Inception, as I predicted back in early June, was the Pirates of the Caribbean: Curse of the Black Pearl of summer 2010. It was the breath-of-fresh air movie of the summer, the mid-July crowd-pleaser that filled a desperate need for something creative, original, and engaging after a relatively underwhelming June (it was ‘the movie we’ve been waiting for!’). The film was basically Warner placing a $200 million down-payment on Chris Nolan’s eventual third Batman picture, but Warner got lucky and made money on the bribe anyway since the movie turned out to be highly accomplished, completely entertaining, and surprisingly easy to follow (it’s complicated, but the big story threads are spelled out for anyone paying attention). I’m sure Nolan has little interest in a sequel, but I really hope we don’t get one. Why? Because having a second chapter would mean explicitly explaining the various ambiguities from the first film, and what fun would that be?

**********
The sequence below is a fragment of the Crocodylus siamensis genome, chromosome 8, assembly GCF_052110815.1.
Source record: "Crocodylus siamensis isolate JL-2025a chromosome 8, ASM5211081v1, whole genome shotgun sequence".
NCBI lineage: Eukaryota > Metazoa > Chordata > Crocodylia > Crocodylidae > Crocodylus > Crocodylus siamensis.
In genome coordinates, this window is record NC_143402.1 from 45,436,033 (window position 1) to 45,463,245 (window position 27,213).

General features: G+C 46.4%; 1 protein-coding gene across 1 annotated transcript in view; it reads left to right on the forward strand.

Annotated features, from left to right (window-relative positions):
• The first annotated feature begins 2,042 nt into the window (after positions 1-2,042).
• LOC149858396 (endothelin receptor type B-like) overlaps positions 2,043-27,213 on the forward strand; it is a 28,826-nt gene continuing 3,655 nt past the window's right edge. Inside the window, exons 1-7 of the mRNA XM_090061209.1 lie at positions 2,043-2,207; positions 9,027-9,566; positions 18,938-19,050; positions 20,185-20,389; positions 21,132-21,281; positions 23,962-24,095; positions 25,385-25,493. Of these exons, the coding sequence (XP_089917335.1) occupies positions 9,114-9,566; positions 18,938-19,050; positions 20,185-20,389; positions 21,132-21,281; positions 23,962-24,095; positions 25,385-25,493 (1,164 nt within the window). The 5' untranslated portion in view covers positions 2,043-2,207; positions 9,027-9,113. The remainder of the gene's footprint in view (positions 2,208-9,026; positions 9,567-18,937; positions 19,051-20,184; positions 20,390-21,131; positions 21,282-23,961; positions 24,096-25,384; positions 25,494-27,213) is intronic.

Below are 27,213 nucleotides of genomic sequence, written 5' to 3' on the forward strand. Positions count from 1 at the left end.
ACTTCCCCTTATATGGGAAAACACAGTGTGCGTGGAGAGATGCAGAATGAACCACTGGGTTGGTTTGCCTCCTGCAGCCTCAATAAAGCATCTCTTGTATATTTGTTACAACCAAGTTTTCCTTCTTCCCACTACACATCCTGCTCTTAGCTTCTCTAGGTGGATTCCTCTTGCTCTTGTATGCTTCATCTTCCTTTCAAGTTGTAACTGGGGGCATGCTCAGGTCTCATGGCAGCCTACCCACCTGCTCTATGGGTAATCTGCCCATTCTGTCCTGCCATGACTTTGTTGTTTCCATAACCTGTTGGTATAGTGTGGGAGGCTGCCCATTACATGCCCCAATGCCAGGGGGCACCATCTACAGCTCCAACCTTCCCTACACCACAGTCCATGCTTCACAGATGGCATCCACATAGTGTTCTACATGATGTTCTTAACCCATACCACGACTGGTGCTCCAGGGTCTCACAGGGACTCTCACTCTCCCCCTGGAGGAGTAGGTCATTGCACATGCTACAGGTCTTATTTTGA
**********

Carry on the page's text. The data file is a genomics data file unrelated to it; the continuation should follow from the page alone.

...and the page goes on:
To read more go to Mendelson’s Memos.